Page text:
To all those guys who have a Mopar rotting away…..

I saw this on Moparts and had to share. A member on Moparts found this on a blog site a while back. It's pretty sad.

Back in high school I knew this kid named Jason. He was a pretty cool kid, a real gearhead just like me and my other friends. He was'nt part of "my circle" as he was a few years younger than us,(14 actually) but we knew him, and he hung around with us from time to time. He thought we were the coolest guys in school(we really were...LOL!!) cuz we all had cool old musclecars. All Jason wanted was a neat old car to work on with his dad (they were very close) and cruise around, picking up girls on the weekends, like we did. My buddy and I knew of an old Charger that was sitting behind a house out in the country. It was about a 71 or 72, black with black interior, automatic, rusty pitted, and peeling Cragars, rotted side-pipes, pop riveted on hood scoop, shackled to the sky, with a set of traction bars, and a faded Crane Cams license plate on the front. It was a real 70's looking hot rod. Sitting in the weeds next to a dilapidated wooden shed, behind an old ramshackle farmhouse. I first saw it when I was 7, and when I was a senior in high school it was still there. We took Jason out there one afternoon to check it out. I'll never forget his reaction when he saw it for the first time. "OH MY GOD!!!, Dude I HAVE to have that car!" he screamed as he jumped out of the car and went running over to it. "It's perfect!" he said. "This is the same kind of car my dad had when he was in high school. I can just imagine how awesome it would be to work on this with him." We knocked on the door, but no one was home.

A few days later Jason came up to us in the hall at school and told us that the Charger was in fact his dad's old car! We were a little surprised, cuz we knew Jason's dad, our dads knew him and we never heard stories of him owning a Charger back in school. Turns out, Jason's dad bought the car used in 71 with only a few hundred miles on it. It was a 71 R/T with a 383 and a 4 speed. He made a hot rod out of it, drove it for a few years, and after he met his wife (in the Charger by the way) other priorities became more important, and he sold to a young kid in 1975. The kid he sold it to was afraid of it, so he sold it to someone from out of town, and Jason's dad never saw it again. After school that day, my buddy and I took Jason and his dad out to see the car and his dad was just as pumped as Jason was when he saw it. "I'll be damned", he said "that's my car!". Aside from the missing 4 speed, it was just as it was when he sold it. The "Kelly Supercharger" tires were still on it! He said he bought those tires June 10th 1975. He remembered that because it was the same day he met his wife.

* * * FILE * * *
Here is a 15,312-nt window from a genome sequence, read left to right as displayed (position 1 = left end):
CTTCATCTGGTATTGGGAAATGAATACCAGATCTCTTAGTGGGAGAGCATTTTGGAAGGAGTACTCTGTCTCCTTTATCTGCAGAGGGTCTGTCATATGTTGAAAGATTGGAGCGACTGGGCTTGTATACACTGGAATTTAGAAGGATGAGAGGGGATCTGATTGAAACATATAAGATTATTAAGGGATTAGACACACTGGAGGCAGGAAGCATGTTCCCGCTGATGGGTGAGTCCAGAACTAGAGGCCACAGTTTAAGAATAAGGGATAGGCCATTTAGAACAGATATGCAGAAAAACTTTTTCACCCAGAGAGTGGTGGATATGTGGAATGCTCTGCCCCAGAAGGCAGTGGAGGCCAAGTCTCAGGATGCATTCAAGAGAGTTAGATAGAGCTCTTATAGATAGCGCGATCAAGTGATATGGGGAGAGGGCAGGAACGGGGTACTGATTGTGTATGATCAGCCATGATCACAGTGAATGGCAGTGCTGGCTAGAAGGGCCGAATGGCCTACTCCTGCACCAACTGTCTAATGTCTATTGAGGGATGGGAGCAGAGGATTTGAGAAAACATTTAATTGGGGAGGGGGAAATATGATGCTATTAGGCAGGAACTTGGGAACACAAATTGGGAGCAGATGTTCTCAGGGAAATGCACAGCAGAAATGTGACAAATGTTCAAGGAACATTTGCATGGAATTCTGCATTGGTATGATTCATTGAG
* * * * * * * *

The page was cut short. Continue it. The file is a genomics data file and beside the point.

We knocked on the door and a big ugly fat chick, wreaking of beer and pot answered the door. "Is your husband home?", Jason asked her. "Ummm...... yeah" she said, as she picked something from her disgusting yellow teeth. Jason and his dad had looks on thier faces like little kids at christmas waiting for the man to come to the door. Just then a very scruffy looking guy, in stained boxers, and a "wife beater", smelling like he's never heard of deoderant, came to the door and said, "Yeah, what is it?" "Would you be interested in selling that Charger out back?" asked Jason's dad. "NO!!" The man replied very sharply. "I'm gonna fix that up one day", he said as he closed the door. My friend and I looked at each other and just rolled our eyes, thinking YEAH RIGHT! Jason's dad was pretty upset, but Jason was'nt deterred. "I'll get him to sell it", he said.